Calcifications in pituitary adenomas are rare, being found in only 5.4%–25% of reported cases. These are divided into eggshell-like calcifications around the tumor and nodular calcifications at the center of the tumor, the latter of which are called “pituitary stones” (PSs).
The authors report the case of a 60-year-old male with a nonfunctional pituitary adenoma with PSs and asymptomatic ventricular dilatation who presented with spontaneous cerebrospinal fluid (CSF) rhinorrhea and rapid visual aggravation without an increase in tumor size over the course of 4 years. After endoscopic transnasal surgery, his visual acuity immediately improved temporarily. It was believed that the increased intracranial pressure due to secondary hydrocephalus resulted in visual aggravation; thus, a ventriculoperitoneal (VP) shunt was created. After creation of the VP shunt, the patient’s visual acuity improved gradually and completely. Histological findings showed that adenoma cells were observed among the lamellar bone trabeculae. To the best of the authors knowledge, this is the first report of osteoid metaplasia–type PSs in nonfunctioning pituitary adenoma.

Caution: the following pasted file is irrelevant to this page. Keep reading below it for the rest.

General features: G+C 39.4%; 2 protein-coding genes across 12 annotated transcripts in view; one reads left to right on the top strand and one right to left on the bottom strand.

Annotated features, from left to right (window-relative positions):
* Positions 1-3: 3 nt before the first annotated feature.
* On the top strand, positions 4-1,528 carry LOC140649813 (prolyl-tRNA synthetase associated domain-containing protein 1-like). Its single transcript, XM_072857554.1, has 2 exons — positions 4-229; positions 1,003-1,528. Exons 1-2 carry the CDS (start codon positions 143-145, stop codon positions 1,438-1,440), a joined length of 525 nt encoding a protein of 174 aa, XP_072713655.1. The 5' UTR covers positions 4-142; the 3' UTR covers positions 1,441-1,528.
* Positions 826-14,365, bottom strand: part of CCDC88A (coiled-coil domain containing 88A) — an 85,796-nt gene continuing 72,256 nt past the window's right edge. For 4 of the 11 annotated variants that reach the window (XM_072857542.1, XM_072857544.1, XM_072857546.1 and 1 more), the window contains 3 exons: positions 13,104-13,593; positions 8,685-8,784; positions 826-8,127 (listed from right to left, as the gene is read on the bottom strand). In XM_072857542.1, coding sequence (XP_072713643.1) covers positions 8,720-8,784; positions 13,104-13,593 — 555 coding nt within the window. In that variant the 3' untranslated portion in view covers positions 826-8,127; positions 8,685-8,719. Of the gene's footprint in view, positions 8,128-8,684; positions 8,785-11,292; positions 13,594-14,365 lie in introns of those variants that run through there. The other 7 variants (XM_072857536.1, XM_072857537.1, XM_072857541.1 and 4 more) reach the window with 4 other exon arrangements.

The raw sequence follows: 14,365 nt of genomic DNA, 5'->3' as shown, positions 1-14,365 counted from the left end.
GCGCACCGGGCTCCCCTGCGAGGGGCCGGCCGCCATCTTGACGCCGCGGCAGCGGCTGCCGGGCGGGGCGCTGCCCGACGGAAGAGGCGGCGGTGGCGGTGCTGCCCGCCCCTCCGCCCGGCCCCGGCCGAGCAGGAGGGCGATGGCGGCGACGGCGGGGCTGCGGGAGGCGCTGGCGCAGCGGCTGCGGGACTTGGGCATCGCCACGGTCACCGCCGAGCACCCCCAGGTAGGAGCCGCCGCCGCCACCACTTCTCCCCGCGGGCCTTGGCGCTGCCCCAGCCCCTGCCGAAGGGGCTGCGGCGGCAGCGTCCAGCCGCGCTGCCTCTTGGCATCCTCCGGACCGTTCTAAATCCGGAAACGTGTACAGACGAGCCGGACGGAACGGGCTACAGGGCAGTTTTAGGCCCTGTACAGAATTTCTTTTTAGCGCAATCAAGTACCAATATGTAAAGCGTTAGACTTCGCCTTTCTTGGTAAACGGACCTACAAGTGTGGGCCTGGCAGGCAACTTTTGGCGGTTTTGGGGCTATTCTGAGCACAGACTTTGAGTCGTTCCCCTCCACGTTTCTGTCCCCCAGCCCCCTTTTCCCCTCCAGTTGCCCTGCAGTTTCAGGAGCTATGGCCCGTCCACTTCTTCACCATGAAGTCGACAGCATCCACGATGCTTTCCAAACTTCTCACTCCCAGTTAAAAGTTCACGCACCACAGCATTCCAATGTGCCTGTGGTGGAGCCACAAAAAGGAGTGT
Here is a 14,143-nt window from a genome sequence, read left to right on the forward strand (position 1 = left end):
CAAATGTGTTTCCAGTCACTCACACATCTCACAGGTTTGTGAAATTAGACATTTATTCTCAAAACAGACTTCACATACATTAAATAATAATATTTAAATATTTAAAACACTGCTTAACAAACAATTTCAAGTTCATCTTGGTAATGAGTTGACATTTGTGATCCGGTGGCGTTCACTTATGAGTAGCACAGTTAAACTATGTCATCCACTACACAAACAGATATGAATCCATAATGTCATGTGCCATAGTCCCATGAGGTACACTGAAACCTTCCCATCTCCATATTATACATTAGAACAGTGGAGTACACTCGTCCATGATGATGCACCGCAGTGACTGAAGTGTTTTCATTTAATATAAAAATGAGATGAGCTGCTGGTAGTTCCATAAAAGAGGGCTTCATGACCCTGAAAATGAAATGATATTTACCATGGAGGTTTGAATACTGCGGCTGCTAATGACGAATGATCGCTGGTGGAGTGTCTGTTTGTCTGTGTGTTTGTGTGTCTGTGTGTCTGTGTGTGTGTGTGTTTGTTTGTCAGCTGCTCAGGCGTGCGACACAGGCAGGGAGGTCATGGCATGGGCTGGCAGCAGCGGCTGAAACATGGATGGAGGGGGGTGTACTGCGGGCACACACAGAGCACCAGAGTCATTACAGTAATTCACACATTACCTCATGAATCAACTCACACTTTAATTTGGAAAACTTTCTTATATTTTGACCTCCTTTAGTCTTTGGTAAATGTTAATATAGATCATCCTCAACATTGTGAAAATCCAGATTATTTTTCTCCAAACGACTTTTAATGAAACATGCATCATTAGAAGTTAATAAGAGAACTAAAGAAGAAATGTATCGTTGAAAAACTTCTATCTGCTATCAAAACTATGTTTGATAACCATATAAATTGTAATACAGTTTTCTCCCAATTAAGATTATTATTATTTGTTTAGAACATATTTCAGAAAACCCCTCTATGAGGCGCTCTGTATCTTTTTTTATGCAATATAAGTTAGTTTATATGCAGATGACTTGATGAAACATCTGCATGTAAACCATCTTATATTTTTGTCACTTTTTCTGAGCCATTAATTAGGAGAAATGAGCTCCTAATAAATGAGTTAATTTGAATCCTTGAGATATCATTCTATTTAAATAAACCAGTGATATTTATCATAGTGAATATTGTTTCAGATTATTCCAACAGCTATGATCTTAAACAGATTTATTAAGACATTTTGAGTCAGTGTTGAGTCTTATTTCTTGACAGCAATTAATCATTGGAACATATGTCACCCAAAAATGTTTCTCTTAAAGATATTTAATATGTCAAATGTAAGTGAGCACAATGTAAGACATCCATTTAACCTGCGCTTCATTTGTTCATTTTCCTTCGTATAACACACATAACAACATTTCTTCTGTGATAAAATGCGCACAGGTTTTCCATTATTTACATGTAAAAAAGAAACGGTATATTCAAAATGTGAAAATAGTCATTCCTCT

PSs formed near the sellar floor and caused spontaneous CSF rhinorrhea due to direct mechanical stress on the dura mater and optic nerves, which may have caused meningitis and secondary hydrocephalus that resulted in visual impairment independent of tumor size.